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dc.contributor.advisorKwan, Mun Yee
dc.creatorDoggett, Hannah M
dc.date.accessioned2020-10-19T15:02:16Z
dc.date.available2020-10-19T15:02:16Z
dc.date.created2020-08
dc.date.issued2020-10-05
dc.date.submittedAugust 2020
dc.identifier.urihttps://hdl.handle.net/11310/314
dc.description.abstractSuicide is a pervasive issue among different ethnicities, cultural backgrounds, genders, sexual orientations, and ages. Trauma, mental contamination, and posttraumatic stress may provide new insights related to identifying and treating individuals at high risk of suicide. This study aimed to understand the serial indirect effect of trauma type (i.e., non-interpersonal trauma, interpersonal sexual trauma, and interpersonal physical trauma) on suicide risk as mediated by posttraumatic mental contamination (PMC), posttraumatic stress (PTS) symptoms, and the factors from the Interpersonal Psychological Theory of Suicide (IPTS). It was hypothesized that sexual and physical trauma would have a significant serial indirect pathway on suicide risk through the respective variables. Moreover, it was hypothesized that non-interpersonal trauma would not be significantly related to suicide risk as mediated by the above-mentioned variables. Data was gathered from a student sample at a master-level regional university. Each participant completed several self-report measures and open-ended questions via Qualtrics. Using a serial indirect effect model with a multicategorical antecedent (i.e., trauma type), several significant relative direct effect pathways were found while none of the mediation outcomes were significant. Specifically, these models suggest physical trauma, perceived burdensomeness, and pain tolerance are directly related to suicide risk. Additionally, sexual trauma was directly related to posttraumatic mental contamination. This project suggests that trauma type is an important factor to consider when conducting trauma research as sexual trauma appears to impact mental health constructs differently than physical and non-interpersonal traumas. It also suggests a novel way of researching trauma by categorizing trauma into specific groups. While no serial indirect effect was found, the direct effect findings could provide clinicians with important information to help guide treatment of trauma survivors.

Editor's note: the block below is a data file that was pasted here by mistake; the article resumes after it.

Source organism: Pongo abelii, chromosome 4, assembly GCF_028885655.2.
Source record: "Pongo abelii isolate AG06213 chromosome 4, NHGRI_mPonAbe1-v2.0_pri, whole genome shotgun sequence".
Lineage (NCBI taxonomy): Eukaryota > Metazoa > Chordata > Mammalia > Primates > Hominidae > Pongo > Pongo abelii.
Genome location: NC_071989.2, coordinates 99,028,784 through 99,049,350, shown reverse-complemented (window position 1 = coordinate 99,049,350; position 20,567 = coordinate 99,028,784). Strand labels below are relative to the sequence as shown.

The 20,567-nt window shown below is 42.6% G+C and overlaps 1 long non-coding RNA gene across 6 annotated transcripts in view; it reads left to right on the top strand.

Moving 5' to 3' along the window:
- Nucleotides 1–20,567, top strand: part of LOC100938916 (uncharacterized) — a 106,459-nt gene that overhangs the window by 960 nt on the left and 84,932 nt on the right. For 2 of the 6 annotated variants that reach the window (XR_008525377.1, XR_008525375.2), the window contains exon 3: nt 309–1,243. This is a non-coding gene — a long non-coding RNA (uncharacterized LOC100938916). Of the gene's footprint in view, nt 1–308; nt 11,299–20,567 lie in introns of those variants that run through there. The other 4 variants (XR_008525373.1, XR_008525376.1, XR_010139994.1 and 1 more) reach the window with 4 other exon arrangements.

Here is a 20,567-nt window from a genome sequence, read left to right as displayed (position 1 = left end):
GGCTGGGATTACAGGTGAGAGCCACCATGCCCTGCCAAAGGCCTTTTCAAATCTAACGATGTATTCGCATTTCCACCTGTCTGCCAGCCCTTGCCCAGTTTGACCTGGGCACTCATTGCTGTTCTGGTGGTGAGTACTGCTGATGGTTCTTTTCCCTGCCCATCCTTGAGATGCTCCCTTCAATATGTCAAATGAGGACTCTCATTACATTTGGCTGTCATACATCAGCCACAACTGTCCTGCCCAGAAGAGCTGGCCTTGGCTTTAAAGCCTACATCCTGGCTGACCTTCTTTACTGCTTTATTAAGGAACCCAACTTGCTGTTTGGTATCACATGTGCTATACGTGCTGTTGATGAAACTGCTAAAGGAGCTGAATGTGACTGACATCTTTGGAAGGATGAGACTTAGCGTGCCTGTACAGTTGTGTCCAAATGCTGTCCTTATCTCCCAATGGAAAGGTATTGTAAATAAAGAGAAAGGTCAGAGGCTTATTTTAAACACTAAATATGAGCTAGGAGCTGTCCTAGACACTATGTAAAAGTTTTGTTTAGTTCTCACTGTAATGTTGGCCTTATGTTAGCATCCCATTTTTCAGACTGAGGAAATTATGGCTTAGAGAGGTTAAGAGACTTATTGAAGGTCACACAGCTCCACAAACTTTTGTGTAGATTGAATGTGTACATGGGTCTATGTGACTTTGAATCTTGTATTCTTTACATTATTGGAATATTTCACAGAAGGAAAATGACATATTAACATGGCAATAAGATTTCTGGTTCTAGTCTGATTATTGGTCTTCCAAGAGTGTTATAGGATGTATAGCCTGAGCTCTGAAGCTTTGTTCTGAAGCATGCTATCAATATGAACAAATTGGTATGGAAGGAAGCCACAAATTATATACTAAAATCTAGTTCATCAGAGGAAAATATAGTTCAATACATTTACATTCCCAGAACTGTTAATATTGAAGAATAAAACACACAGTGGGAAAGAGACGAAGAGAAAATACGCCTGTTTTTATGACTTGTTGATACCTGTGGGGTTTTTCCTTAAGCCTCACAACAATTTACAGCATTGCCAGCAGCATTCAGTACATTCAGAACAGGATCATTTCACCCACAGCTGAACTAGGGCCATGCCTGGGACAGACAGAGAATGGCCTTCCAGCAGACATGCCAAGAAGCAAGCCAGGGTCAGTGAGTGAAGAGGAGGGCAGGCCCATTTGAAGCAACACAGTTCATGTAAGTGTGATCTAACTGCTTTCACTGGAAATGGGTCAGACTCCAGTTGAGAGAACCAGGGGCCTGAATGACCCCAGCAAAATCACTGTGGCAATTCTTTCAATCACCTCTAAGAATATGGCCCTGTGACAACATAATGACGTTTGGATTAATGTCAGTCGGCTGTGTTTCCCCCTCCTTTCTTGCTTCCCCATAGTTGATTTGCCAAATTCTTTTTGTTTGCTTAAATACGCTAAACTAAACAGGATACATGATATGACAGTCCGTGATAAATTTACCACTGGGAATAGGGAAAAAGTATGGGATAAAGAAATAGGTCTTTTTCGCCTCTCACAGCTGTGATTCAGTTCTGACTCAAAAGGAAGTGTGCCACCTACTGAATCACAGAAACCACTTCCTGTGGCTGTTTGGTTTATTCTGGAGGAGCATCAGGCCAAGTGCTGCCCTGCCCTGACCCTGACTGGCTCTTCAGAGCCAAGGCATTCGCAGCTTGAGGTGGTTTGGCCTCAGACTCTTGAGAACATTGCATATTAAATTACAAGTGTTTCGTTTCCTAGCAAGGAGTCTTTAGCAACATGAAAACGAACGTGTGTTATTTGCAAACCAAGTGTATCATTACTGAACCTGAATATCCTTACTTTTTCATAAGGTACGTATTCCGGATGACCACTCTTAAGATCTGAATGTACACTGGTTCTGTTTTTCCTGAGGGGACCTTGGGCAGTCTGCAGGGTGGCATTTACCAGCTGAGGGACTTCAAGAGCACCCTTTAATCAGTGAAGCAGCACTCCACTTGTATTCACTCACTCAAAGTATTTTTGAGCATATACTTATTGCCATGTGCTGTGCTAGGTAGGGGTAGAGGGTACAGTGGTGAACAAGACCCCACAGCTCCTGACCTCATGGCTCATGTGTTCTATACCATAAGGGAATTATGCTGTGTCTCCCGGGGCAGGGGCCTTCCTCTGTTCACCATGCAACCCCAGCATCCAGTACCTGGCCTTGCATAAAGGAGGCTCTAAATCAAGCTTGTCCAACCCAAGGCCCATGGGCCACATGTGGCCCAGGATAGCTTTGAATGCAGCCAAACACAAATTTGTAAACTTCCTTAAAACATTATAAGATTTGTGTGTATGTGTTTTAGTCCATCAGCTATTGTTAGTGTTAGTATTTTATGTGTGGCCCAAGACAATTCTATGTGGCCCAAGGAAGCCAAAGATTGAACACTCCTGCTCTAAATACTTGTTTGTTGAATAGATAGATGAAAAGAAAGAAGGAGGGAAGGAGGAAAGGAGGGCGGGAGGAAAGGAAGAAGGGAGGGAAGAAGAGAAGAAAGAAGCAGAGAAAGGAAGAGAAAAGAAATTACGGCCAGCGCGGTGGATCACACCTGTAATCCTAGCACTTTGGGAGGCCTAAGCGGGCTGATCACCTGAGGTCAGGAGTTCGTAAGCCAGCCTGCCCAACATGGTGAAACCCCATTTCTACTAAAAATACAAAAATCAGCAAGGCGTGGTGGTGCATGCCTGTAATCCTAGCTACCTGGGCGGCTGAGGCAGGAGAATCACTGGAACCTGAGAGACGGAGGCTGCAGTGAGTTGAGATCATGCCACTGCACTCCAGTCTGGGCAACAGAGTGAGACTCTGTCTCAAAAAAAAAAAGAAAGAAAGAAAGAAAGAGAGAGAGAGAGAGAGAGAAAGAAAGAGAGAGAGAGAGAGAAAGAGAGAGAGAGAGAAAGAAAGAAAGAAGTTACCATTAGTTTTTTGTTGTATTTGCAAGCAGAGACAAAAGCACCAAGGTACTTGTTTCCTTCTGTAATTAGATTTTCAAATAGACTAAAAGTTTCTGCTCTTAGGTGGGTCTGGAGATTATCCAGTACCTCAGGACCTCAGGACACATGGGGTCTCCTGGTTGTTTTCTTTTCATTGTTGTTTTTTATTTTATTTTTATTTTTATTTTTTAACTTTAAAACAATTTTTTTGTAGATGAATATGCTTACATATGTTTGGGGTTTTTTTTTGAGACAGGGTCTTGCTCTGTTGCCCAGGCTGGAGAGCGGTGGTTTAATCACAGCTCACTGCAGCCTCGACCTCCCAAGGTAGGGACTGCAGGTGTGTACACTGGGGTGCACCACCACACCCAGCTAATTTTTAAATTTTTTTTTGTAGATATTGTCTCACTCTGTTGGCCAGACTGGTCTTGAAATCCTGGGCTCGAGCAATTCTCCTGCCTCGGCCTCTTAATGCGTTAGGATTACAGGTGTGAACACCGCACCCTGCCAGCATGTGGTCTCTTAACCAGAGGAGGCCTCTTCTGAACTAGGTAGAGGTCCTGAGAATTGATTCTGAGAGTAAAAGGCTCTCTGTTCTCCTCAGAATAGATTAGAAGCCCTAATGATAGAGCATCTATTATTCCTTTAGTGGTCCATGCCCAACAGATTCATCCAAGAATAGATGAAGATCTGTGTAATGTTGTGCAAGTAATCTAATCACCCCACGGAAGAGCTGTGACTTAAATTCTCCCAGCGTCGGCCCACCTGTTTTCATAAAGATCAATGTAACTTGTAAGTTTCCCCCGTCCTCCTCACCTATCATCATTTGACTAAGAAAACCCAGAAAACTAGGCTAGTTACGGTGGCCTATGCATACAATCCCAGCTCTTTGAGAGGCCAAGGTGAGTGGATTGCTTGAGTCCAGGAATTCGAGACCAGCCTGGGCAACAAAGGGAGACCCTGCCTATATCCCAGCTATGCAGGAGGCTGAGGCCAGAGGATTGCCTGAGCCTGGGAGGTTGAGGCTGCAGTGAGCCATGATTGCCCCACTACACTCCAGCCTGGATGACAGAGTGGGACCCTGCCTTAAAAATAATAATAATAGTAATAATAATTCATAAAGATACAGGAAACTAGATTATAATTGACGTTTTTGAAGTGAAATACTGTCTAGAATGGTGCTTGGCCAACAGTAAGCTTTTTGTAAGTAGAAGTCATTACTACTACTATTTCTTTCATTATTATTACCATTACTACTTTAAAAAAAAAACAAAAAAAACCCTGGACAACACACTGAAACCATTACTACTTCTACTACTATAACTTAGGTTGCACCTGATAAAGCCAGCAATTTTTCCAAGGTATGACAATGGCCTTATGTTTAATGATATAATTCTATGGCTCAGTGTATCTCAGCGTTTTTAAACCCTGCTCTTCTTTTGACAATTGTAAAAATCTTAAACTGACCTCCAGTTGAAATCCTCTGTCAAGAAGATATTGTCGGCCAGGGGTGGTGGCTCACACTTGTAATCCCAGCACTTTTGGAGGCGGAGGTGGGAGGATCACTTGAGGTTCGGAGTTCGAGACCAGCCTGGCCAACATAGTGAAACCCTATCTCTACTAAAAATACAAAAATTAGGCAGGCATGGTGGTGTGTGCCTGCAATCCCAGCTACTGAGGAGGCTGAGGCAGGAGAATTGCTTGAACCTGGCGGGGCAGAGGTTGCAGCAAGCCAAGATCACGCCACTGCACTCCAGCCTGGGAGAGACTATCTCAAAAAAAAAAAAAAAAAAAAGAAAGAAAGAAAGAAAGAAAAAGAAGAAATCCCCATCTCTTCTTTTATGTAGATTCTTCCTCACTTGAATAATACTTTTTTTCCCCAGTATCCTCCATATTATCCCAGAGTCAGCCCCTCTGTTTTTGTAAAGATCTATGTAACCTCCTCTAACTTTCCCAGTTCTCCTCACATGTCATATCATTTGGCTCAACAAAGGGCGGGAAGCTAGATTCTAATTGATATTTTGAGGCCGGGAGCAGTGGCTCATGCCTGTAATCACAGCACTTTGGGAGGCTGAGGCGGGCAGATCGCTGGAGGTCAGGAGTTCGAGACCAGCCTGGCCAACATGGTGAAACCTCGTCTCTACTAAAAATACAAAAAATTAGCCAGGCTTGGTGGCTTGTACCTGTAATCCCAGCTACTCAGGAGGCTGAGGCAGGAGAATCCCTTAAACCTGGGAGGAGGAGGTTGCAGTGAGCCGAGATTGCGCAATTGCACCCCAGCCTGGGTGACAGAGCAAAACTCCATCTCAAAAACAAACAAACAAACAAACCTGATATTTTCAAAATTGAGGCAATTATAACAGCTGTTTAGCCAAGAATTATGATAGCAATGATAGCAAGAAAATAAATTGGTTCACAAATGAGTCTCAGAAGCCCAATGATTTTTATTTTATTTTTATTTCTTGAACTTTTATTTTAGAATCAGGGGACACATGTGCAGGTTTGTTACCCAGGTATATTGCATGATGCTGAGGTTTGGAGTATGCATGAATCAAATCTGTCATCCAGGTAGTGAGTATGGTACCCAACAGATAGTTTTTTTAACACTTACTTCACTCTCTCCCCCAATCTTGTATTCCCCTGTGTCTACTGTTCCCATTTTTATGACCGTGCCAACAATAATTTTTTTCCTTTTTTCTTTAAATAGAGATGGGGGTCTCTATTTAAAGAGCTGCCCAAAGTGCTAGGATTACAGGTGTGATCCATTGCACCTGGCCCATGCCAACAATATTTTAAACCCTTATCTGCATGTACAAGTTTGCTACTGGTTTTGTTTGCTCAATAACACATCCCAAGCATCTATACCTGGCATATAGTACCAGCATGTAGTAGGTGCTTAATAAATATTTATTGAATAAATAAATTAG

dc.format.mimetypeapplication/pdf
dc.language.isoen_US
dc.subjectTrauma, mental contamination, Interpersonal Psychological Theory of Suicide, suicide risk, posttraumatic stress.
dc.titleTrauma Type and Suicide Risk: Mediating Role of Mental Contamination and Stress
dc.typeThesis
dc.date.updated2020-10-19T15:02:17Z
thesis.degree.departmentPsychology, Sociology & Social Work
thesis.degree.disciplinePsychology
thesis.degree.grantorWest Texas A&M University
thesis.degree.levelMasters
thesis.degree.nameM. A.
dc.type.materialtext


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